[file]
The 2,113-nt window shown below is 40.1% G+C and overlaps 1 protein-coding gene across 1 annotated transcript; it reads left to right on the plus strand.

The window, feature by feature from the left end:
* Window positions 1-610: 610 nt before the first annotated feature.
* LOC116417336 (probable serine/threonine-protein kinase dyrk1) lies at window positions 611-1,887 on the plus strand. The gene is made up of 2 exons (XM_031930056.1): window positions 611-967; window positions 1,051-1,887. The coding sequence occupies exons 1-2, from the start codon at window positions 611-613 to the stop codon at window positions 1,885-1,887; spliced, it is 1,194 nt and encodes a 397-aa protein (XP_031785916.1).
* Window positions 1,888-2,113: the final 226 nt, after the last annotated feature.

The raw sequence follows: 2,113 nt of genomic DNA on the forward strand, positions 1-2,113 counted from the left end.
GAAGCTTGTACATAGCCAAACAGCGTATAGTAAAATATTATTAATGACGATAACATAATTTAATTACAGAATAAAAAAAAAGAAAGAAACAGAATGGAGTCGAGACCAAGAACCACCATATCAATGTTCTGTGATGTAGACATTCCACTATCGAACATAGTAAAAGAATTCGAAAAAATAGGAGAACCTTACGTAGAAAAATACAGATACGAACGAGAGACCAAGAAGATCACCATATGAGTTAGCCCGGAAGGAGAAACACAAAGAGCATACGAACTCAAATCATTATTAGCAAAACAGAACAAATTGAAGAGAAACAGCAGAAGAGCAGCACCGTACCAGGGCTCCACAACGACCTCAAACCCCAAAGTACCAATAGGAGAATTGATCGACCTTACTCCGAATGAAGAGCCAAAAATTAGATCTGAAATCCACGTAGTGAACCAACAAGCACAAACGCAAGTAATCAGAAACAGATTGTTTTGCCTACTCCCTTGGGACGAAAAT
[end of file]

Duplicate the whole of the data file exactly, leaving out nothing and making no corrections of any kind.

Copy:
The 2,113-nt window shown below is 40.1% G+C and overlaps 1 protein-coding gene across 1 annotated transcript; it reads left to right on the plus strand.

The window, feature by feature from the left end:
* Window positions 1-610: 610 nt before the first annotated feature.
* LOC116417336 (probable serine/threonine-protein kinase dyrk1) lies at window positions 611-1,887 on the plus strand. The gene is made up of 2 exons (XM_031930056.1): window positions 611-967; window positions 1,051-1,887. The coding sequence occupies exons 1-2, from the start codon at window positions 611-613 to the stop codon at window positions 1,885-1,887; spliced, it is 1,194 nt and encodes a 397-aa protein (XP_031785916.1).
* Window positions 1,888-2,113: the final 226 nt, after the last annotated feature.

The raw sequence follows: 2,113 nt of genomic DNA on the forward strand, positions 1-2,113 counted from the left end.
GAAGCTTGTACATAGCCAAACAGCGTATAGTAAAATATTATTAATGACGATAACATAATTTAATTACAGAATAAAAAAAAAGAAAGAAACAGAATGGAGTCGAGACCAAGAACCACCATATCAATGTTCTGTGATGTAGACATTCCACTATCGAACATAGTAAAAGAATTCGAAAAAATAGGAGAACCTTACGTAGAAAAATACAGATACGAACGAGAGACCAAGAAGATCACCATATGAGTTAGCCCGGAAGGAGAAACACAAAGAGCATACGAACTCAAATCATTATTAGCAAAACAGAACAAATTGAAGAGAAACAGCAGAAGAGCAGCACCGTACCAGGGCTCCACAACGACCTCAAACCCCAAAGTACCAATAGGAGAATTGATCGACCTTACTCCGAATGAAGAGCCAAAAATTAGATCTGAAATCCACGTAGTGAACCAACAAGCACAAACGCAAGTAATCAGAAACAGATTGTTTTGCCTACTCCCTTGGGACGAAAAT